Some Areas in the United States to Enjoy Fall Foliage

The end of September is when fall foliage starts to appear in the eastern states in the US, beginning in the more northern states and moving down south as time passes. If you can plan a visit to the New England states for the upcoming weeks, you should be able to see some of the colorful leaves before they fall off the trees for the winter. As you might imagine, some places fill up quickly in the autumn months, so make your plans now while there’s still time.

Growing up in West Virginia, I always loved when the trees turned from green to wonderful shades of yellow, red, and orange, but on the flip side, I somewhat dreaded it because that meant winter was coming. Nonetheless, regardless about how I feel about winter, West Virginia is a perfect place to enjoy the fall foliage. Many people flock to Bridge Day, which is West Virginia’s largest festival held on one day and one of the largest extreme sports events in the world. Bridge day is held every year on the third Saturday in October on the New River Gorge Bridge in Fayette County, coinciding with peak fall foliage in the area. Thousands of people come to this festival to watch as BASE jumpers from around the world jump off the bridge and rappellers go up and down the catwalk. There’s also plenty of things for spectators to do including run a 5k starting on the bridge and ending in Fayetteville. This is just one of many areas in West Virginia you can visit in the fall to experience fall foliage. Others include Huntington, Charleston, or one of the state parks would be a great option as well!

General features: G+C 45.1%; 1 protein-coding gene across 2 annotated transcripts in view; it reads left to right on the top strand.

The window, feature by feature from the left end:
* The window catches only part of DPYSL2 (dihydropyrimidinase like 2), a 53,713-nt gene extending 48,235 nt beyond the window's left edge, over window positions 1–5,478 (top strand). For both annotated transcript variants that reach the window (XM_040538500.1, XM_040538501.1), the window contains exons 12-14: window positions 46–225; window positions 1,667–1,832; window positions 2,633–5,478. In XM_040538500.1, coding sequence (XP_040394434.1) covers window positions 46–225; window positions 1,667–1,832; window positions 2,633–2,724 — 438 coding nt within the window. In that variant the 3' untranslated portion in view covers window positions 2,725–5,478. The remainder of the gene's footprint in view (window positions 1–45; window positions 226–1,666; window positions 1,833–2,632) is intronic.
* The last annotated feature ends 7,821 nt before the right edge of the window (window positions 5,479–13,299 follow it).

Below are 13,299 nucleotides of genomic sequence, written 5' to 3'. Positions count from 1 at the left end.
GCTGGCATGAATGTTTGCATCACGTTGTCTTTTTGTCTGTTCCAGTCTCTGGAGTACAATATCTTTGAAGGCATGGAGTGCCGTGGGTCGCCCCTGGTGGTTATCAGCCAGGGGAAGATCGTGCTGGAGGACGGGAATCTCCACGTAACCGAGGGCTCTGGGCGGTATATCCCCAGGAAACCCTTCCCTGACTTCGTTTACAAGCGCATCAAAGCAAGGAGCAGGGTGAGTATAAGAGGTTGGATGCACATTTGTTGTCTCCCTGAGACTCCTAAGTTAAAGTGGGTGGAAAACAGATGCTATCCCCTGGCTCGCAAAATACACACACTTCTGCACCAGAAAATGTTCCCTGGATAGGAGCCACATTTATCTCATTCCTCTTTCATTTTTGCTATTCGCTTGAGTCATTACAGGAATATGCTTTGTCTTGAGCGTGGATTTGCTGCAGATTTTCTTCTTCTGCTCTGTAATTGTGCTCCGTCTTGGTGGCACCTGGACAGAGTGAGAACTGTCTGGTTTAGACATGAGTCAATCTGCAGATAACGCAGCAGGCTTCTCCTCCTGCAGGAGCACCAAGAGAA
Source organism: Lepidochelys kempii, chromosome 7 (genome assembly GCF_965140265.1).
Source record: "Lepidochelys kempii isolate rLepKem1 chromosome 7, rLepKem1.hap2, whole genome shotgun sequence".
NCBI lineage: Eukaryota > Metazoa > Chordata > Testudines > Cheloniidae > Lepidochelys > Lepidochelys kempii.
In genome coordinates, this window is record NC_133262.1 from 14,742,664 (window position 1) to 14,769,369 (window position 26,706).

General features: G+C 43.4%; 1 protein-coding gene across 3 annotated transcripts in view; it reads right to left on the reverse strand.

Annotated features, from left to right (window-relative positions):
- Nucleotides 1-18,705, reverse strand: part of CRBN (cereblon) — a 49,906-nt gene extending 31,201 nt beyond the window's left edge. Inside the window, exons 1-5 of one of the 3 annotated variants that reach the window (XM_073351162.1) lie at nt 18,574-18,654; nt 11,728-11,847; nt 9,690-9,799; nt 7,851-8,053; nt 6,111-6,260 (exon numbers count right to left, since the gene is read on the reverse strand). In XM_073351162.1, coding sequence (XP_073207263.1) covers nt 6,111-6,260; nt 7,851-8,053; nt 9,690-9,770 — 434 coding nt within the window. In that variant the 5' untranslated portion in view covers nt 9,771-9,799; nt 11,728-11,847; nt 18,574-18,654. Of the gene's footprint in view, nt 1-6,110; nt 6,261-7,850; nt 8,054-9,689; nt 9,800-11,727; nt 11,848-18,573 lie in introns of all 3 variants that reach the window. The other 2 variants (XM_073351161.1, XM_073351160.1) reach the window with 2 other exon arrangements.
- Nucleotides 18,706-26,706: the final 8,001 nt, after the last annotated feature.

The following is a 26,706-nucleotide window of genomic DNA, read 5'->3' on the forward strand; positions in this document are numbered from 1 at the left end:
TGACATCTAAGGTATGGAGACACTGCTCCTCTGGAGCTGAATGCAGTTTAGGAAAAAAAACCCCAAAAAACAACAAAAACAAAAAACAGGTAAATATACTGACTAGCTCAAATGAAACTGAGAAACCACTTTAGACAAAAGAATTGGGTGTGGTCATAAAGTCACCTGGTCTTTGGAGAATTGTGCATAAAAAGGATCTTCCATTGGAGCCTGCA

This was taken in Huntington, WV, when I ran a half marathon there in the fall.